Hugh Downs first came to our attention as the announcer/sidekick to "The Tonight Show" starring Jack Paar from 1957 to 1962. He was the host of the game show "Concentration" from 1958 to 1969, but is probably best known for co-hosting the "Today Show" from 1962 to 1971 and anchoring the ABC news show "20/20" from 1978 to 1999. What he's doing now: He reportedly <a href="" target="_hplink">retired in 1999</a>. We're guessing he's retired and fishing ... sounds reasonable.

  • Betty White, 90

    Comedienne Betty White was featured in our <a href="" target="_hplink">"Late Blooming Celebrities</a>" feature. The Emmy Award winning actress is best known for her roles as man-chaser Sue Ann Nivens on "The Mary Tyler Moore Show" and the sweet, naïve Rose Nyland on "Golden Girls." And, of course, there was that <a href="" target="_hplink">Snickers Super Bowl commercial</a> in 2011. What she's doing now: "Hot in Cleveland" for starters and she's the host of the television reality show "Betty White's Off Their Rockers." Her career is still as strong as ever. We predict she'll be performing for at least another 11 years ... beating the late, great George Burns' record.

  • Barbara Walters, 82

    Barbara Walters is the broadcast journalist who has done it all: hosted the "Today Show" and ABC's news magazine"20/20," co-anchored the "ABC World News," creator and host of "The View," not to mention all those Barbara Walters celebrity specials interviewing literally hundreds of Hollywood types and political leaders. What she's doing now: She continues to co-host "The View," and contributes to ABC's "Good Morning America." She's a human boomerang ... and we love it that she's still going strong at the tender age of 82.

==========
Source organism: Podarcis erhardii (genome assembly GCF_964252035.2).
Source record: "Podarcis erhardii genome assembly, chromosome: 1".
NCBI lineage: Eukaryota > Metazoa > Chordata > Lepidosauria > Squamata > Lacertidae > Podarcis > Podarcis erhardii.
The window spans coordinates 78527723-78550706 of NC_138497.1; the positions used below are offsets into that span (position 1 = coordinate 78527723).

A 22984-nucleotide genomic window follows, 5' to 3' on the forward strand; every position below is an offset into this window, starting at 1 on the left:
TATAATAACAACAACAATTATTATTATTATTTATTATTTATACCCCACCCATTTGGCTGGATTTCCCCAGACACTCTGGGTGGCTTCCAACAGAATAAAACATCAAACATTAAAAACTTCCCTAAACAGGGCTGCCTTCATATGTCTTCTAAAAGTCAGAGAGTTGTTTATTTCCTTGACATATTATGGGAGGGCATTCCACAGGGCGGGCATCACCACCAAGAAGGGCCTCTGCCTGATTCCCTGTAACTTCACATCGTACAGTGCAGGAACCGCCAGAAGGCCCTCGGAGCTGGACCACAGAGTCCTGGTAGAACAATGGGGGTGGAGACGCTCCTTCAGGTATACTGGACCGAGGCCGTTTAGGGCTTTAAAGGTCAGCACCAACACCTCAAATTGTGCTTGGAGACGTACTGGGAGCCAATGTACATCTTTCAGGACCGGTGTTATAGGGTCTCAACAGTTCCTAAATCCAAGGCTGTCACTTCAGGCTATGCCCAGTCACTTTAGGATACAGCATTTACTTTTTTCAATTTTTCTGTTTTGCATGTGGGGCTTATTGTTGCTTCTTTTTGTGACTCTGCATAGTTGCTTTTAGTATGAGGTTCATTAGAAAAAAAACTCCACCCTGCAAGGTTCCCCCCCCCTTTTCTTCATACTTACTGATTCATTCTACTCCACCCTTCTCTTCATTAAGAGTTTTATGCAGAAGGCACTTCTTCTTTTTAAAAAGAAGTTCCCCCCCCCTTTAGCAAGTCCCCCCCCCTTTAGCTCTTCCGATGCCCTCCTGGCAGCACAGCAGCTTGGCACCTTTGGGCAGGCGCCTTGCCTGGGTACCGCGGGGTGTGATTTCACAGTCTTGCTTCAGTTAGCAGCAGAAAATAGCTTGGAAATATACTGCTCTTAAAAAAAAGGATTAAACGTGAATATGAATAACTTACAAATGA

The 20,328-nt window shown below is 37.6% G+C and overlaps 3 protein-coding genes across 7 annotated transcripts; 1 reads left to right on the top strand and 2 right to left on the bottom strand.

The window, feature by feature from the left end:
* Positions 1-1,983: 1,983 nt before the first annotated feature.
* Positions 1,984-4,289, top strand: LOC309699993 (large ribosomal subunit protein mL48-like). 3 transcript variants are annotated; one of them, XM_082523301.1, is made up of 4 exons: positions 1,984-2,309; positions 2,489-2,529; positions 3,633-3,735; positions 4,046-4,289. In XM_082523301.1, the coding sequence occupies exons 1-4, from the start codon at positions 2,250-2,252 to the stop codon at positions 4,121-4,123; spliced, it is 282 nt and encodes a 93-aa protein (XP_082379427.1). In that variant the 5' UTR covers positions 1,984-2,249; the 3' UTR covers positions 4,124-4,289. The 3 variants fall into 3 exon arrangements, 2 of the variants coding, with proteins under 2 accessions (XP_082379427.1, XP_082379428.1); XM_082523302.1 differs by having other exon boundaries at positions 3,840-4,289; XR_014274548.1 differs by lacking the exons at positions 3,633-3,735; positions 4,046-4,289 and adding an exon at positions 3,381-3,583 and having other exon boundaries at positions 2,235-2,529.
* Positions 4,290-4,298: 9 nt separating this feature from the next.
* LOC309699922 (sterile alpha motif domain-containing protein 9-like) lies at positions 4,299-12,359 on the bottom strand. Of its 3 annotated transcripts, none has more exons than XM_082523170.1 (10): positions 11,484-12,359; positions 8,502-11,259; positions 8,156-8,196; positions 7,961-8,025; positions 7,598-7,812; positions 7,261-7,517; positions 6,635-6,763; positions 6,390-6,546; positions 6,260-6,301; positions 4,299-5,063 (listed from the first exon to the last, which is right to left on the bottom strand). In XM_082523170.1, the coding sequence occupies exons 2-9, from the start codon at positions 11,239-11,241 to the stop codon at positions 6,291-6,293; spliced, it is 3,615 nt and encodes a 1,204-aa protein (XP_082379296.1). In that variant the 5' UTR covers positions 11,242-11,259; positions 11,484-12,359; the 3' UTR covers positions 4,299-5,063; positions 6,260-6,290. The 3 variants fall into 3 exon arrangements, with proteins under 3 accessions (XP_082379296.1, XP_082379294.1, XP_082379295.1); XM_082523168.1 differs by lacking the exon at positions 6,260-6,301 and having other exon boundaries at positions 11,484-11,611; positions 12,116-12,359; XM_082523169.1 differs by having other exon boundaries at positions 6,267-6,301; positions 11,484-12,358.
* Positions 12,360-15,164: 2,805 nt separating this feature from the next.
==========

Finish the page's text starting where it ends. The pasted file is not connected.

• Regis Philbin, 80

    This man is one famous octogenarian! He's mostly known for his day-time talk shows co-hosting "Live With Regis and Kathie Lee" from 1985 to 2000, and "Live with Regis and Kelly" from 2001 till his departure in 2011 -- plus he hosted that that hip ABC game show "Who Wants to Be a Millionaire." What's he doing now: Making guest appearances on daytime and nighttime talk shows plus various sitcom television appearances (most recently "Hot in Cleveland"). He seems to be searching for his next big gig so let's all keep our fingers crossed because <strong>we need a feisty 80-year-old talk show host to keep us on our toes! </strong>

  • Mickey Rooney, 91

    Besides being married eight times (current marriage to Jan Chamberlin has lasted 34 years!), Mickey has been a superstar since he was a teenager. He played "Andy Hardy" in 14 films between 1937 and 1946 and according to his <a href="" target="_hplink">website</a>, he has 350 film credits to his name and four stars on the Hollywood Walk of Fame. What he's doing now: In 2010 Mickey and his wife toured in the "One Man One Wife Show," and his website has an "Appearance Inquiries" page, so he's apparently not retiring until further notice. Go Mickey!